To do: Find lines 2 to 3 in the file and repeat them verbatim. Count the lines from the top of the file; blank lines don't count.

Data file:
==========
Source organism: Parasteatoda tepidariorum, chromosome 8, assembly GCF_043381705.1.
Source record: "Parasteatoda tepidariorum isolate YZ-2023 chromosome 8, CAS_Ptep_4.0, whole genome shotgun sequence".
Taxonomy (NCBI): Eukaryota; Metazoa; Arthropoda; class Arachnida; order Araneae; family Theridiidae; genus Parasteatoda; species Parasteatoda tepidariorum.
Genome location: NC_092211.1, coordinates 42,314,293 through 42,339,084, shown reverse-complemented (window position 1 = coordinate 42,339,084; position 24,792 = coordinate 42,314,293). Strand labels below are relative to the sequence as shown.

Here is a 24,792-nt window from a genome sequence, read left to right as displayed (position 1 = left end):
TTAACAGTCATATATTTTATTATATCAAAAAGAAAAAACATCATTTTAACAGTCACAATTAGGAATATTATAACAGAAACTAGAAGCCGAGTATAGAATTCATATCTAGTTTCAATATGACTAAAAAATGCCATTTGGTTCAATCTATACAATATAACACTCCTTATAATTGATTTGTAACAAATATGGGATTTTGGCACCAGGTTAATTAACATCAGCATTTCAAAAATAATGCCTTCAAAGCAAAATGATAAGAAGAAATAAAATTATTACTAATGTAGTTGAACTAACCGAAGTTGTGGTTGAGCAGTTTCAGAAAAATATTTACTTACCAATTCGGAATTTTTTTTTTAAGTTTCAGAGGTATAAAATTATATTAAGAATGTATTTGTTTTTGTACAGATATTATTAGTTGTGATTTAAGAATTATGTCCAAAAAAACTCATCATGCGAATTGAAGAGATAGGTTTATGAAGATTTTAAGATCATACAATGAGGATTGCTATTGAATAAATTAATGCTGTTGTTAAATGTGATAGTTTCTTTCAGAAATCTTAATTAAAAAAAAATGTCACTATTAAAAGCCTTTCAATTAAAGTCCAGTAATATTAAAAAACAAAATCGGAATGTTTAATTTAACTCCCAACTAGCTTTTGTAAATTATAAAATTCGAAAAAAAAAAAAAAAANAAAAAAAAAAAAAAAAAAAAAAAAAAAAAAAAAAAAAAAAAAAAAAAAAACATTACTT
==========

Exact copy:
Source record: "Parasteatoda tepidariorum isolate YZ-2023 chromosome 8, CAS_Ptep_4.0, whole genome shotgun sequence".
Taxonomy (NCBI): Eukaryota; Metazoa; Arthropoda; class Arachnida; order Araneae; family Theridiidae; genus Parasteatoda; species Parasteatoda tepidariorum.